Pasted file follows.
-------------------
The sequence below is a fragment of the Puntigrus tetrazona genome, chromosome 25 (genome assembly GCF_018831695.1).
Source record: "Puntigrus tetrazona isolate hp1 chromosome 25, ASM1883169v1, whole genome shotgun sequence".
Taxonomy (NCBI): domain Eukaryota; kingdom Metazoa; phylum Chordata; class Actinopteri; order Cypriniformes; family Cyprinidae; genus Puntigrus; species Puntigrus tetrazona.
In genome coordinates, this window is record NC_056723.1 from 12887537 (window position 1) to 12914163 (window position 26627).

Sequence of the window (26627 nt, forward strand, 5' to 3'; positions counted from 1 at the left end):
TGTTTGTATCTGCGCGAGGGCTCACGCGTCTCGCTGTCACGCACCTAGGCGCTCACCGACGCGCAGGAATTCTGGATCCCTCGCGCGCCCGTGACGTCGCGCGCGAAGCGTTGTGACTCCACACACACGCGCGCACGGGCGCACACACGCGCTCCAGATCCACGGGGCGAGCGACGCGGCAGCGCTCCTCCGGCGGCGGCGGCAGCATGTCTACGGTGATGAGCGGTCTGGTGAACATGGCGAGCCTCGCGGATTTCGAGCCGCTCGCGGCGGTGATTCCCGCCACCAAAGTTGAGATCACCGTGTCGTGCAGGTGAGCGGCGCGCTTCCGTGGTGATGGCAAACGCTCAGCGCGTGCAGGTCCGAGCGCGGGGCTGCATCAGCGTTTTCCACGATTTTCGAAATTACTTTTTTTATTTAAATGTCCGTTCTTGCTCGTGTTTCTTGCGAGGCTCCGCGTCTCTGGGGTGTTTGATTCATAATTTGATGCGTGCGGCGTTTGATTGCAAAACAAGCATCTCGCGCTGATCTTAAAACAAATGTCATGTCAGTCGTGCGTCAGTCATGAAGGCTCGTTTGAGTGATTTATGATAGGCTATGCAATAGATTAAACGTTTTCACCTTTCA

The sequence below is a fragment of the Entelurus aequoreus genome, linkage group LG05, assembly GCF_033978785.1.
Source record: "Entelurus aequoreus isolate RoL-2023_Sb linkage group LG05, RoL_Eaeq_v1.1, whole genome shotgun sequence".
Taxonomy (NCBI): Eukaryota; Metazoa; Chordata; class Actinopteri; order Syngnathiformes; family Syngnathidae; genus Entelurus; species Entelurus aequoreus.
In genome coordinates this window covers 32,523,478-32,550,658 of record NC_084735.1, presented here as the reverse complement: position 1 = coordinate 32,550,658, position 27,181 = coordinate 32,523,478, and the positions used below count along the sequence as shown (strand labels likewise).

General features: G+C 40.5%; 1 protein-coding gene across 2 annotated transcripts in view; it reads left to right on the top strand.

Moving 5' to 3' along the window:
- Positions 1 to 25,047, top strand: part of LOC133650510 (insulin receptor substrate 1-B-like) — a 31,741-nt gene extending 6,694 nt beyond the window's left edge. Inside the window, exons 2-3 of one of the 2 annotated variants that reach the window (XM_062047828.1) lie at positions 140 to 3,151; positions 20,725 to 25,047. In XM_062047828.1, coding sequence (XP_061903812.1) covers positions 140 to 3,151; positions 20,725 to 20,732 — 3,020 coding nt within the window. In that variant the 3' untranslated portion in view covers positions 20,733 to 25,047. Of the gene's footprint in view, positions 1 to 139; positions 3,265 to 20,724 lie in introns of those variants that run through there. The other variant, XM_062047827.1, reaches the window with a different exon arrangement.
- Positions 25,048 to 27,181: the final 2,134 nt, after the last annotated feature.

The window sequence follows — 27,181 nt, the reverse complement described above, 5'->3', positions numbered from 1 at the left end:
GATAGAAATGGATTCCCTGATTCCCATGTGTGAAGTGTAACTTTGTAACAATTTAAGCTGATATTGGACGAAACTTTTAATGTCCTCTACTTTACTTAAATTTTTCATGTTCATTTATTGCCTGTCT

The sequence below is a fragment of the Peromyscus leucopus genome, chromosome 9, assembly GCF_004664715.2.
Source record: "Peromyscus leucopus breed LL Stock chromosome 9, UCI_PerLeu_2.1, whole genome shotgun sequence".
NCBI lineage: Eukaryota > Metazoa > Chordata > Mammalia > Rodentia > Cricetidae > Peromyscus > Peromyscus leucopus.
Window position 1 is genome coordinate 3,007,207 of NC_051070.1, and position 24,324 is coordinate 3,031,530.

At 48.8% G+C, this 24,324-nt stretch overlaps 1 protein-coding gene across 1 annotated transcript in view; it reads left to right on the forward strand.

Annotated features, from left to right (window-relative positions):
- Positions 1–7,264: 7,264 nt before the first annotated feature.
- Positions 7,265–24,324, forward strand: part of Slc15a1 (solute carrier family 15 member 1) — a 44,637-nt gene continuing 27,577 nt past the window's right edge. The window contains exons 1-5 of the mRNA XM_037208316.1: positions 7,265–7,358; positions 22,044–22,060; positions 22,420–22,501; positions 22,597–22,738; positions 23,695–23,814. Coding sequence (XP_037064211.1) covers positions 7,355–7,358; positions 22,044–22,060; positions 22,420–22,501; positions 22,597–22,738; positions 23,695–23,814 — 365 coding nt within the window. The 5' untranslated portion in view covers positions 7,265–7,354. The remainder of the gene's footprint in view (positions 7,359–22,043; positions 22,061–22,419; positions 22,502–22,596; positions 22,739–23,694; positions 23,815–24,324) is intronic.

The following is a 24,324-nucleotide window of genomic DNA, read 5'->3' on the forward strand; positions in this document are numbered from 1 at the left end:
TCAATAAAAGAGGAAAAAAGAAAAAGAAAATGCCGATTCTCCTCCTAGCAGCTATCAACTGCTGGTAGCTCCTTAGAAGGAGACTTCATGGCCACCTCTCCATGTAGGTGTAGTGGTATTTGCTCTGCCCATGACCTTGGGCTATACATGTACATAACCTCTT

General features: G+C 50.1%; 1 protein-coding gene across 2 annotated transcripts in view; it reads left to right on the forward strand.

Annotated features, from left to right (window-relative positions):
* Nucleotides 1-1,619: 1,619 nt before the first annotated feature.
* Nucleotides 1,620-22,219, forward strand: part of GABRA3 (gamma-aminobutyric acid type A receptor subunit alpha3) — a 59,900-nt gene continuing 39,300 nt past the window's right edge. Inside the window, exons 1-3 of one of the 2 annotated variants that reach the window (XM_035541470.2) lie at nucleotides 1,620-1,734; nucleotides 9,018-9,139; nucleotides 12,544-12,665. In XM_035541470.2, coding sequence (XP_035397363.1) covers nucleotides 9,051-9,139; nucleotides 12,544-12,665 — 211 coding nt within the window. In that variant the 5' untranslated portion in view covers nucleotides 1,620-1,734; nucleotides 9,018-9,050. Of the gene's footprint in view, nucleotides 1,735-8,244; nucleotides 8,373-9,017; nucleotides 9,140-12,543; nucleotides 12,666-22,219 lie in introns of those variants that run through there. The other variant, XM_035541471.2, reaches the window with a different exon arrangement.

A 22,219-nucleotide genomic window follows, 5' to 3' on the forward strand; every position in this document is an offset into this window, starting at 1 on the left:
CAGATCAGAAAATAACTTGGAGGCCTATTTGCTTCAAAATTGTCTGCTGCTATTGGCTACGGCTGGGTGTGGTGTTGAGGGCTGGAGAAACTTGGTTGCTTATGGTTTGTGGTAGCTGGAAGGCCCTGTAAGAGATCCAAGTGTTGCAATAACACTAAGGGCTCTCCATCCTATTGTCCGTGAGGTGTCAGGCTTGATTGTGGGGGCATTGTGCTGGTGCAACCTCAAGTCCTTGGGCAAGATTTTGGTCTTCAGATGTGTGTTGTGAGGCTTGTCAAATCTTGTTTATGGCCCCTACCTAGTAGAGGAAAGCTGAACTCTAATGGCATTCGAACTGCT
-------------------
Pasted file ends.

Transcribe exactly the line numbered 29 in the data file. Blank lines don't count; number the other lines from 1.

* Nucleotides 1-1,619: 1,619 nt before the first annotated feature.